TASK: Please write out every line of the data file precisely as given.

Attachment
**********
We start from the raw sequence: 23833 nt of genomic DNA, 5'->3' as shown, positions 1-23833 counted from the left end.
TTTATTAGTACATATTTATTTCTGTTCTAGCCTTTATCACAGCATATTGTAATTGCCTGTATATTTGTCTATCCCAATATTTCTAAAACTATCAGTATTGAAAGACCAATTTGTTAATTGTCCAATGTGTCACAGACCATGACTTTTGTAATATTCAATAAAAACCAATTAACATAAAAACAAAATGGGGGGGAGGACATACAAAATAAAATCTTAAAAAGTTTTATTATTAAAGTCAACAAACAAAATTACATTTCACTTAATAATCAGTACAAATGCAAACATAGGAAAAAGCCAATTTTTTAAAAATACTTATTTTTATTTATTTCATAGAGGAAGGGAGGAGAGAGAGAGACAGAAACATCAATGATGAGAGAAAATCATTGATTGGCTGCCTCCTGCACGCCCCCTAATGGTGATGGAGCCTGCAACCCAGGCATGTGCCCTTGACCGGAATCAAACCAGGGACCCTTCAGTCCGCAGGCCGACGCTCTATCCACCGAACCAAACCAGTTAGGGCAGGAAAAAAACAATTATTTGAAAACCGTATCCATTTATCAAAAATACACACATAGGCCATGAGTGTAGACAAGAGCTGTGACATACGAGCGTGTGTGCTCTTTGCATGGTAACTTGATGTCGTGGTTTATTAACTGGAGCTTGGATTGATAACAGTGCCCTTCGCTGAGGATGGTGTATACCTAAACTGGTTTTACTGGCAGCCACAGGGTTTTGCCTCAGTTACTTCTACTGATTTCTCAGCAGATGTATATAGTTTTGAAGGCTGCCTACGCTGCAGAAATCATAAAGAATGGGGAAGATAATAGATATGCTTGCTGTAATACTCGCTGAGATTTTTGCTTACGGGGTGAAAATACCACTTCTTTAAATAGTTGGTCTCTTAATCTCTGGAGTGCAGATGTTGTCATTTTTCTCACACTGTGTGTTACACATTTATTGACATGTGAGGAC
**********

We start from the raw sequence: 23833 nt of genomic DNA, 5'->3' as shown, positions 1-23833 counted from the left end.
TTTATTAGTACATATTTATTTCTGTTCTAGCCTTTATCACAGCATATTGTAATTGCCTGTATATTTGTCTATCCCAATATTTCTAAAACTATCAGTATTGAAAGACCAATTTGTTAATTGTCCAATGTGTCACAGACCATGACTTTTGTAATATTCAATAAAAACCAATTAACATAAAAACAAAATGGGGGGGAGGACATACAAAATAAAATCTTAAAAAGTTTTATTATTAAAGTCAACAAACAAAATTACATTTCACTTAATAATCAGTACAAATGCAAACATAGGAAAAAGCCAATTTTTTAAAAATACTTATTTTTATTTATTTCATAGAGGAAGGGAGGAGAGAGAGAGACAGAAACATCAATGATGAGAGAAAATCATTGATTGGCTGCCTCCTGCACGCCCCCTAATGGTGATGGAGCCTGCAACCCAGGCATGTGCCCTTGACCGGAATCAAACCAGGGACCCTTCAGTCCGCAGGCCGACGCTCTATCCACCGAACCAAACCAGTTAGGGCAGGAAAAAAACAATTATTTGAAAACCGTATCCATTTATCAAAAATACACACATAGGCCATGAGTGTAGACAAGAGCTGTGACATACGAGCGTGTGTGCTCTTTGCATGGTAACTTGATGTCGTGGTTTATTAACTGGAGCTTGGATTGATAACAGTGCCCTTCGCTGAGGATGGTGTATACCTAAACTGGTTTTACTGGCAGCCACAGGGTTTTGCCTCAGTTACTTCTACTGATTTCTCAGCAGATGTATATAGTTTTGAAGGCTGCCTACGCTGCAGAAATCATAAAGAATGGGGAAGATAATAGATATGCTTGCTGTAATACTCGCTGAGATTTTTGCTTACGGGGTGAAAATACCACTTCTTTAAATAGTTGGTCTCTTAATCTCTGGAGTGCAGATGTTGTCATTTTTCTCACACTGTGTGTTACACATTTATTGACATGTGAGGAC